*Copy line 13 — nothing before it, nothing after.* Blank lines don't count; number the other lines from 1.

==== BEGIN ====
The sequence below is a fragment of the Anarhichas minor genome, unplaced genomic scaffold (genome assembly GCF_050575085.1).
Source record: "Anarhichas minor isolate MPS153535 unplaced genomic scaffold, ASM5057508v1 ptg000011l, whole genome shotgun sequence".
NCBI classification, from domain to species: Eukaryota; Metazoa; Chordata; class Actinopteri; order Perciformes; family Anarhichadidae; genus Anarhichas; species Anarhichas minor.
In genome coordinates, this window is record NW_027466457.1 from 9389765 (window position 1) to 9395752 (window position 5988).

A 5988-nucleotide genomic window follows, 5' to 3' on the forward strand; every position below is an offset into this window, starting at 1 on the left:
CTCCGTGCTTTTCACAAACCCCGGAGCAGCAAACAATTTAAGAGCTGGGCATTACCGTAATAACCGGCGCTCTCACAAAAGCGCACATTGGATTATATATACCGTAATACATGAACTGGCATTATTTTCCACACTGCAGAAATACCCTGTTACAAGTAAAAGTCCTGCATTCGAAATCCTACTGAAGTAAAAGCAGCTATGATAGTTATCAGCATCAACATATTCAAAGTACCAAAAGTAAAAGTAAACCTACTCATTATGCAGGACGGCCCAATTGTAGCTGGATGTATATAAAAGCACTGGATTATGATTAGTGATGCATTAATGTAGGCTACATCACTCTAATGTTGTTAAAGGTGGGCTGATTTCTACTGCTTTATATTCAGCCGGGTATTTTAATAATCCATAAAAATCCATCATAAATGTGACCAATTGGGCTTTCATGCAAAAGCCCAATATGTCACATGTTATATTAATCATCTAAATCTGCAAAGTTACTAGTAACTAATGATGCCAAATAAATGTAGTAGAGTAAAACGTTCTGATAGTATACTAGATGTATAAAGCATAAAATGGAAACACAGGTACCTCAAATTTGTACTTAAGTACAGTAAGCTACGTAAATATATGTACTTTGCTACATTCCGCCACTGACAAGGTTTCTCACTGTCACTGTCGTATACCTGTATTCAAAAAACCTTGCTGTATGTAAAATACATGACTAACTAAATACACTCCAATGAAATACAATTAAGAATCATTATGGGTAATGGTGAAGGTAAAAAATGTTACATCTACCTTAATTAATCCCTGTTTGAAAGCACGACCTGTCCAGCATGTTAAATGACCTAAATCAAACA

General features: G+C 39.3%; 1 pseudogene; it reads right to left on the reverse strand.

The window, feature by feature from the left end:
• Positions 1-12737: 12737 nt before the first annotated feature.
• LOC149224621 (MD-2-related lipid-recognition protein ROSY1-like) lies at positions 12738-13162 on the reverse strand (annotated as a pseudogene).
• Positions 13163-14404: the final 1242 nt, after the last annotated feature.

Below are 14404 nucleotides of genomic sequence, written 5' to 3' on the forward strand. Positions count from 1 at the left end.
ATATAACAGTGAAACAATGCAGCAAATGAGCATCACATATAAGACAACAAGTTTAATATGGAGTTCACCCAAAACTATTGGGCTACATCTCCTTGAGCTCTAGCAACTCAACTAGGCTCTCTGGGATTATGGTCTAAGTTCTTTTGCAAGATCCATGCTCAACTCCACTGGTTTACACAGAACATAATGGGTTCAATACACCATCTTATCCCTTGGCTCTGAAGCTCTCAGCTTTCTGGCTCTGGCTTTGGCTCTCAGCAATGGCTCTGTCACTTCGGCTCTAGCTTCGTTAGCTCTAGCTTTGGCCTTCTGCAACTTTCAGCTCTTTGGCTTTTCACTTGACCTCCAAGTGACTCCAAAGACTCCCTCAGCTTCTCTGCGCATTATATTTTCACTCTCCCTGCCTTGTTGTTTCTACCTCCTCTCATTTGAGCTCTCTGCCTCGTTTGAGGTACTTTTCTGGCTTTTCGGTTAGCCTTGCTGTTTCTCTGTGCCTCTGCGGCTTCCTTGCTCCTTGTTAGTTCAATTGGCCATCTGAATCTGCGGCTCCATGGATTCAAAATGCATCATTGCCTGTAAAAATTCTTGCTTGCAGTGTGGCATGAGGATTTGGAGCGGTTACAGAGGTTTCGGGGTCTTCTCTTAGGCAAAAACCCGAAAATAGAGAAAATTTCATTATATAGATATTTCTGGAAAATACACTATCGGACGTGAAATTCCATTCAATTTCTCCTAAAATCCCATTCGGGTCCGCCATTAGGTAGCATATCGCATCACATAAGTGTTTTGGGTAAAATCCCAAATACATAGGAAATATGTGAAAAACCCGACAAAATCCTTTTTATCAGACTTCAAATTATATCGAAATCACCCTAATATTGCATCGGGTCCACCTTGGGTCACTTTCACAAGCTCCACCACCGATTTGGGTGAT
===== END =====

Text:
ATATAACAGTGAAACAATGCAGCAAATGAGCATCACATATAAGACAACAAGTTTAATATGGAGTTCACCCAAAACTATTGGGCTACATCTCCTTGAGCTCTAGCAACTCAACTAGGCTCTCTGGGATTATGGTCTAAGTTCTTTTGCAAGATCCATGCTCAACTCCACTGGTTTACACAGAACATAATGGGTTCAATACACCATCTTATCCCTTGGCTCTGAAGCTCTCAGCTTTCTGGCTCTGGCTTTGGCTCTCAGCAATGGCTCTGTCACTTCGGCTCTAGCTTCGTTAGCTCTAGCTTTGGCCTTCTGCAACTTTCAGCTCTTTGGCTTTTCACTTGACCTCCAAGTGACTCCAAAGACTCCCTCAGCTTCTCTGCGCATTATATTTTCACTCTCCCTGCCTTGTTGTTTCTACCTCCTCTCATTTGAGCTCTCTGCCTCGTTTGAGGTACTTTTCTGGCTTTTCGGTTAGCCTTGCTGTTTCTCTGTGCCTCTGCGGCTTCCTTGCTCCTTGTTAGTTCAATTGGCCATCTGAATCTGCGGCTCCATGGATTCAAAATGCATCATTGCCTGTAAAAATTCTTGCTTGCAGTGTGGCATGAGGATTTGGAGCGGTTACAGAGGTTTCGGGGTCTTCTCTTAGGCAAAAACCCGAAAATAGAGAAAATTTCATTATATAGATATTTCTGGAAAATACACTATCGGACGTGAAATTCCATTCAATTTCTCCTAAAATCCCATTCGGGTCCGCCATTAGGTAGCATATCGCATCACATAAGTGTTTTGGGTAAAATCCCAAATACATAGGAAATATGTGAAAAACCCGACAAAATCCTTTTTATCAGACTTCAAATTATATCGAAATCACCCTAATATTGCATCGGGTCCACCTTGGGTCACTTTCACAAGCTCCACCACCGATTTGGGTGAT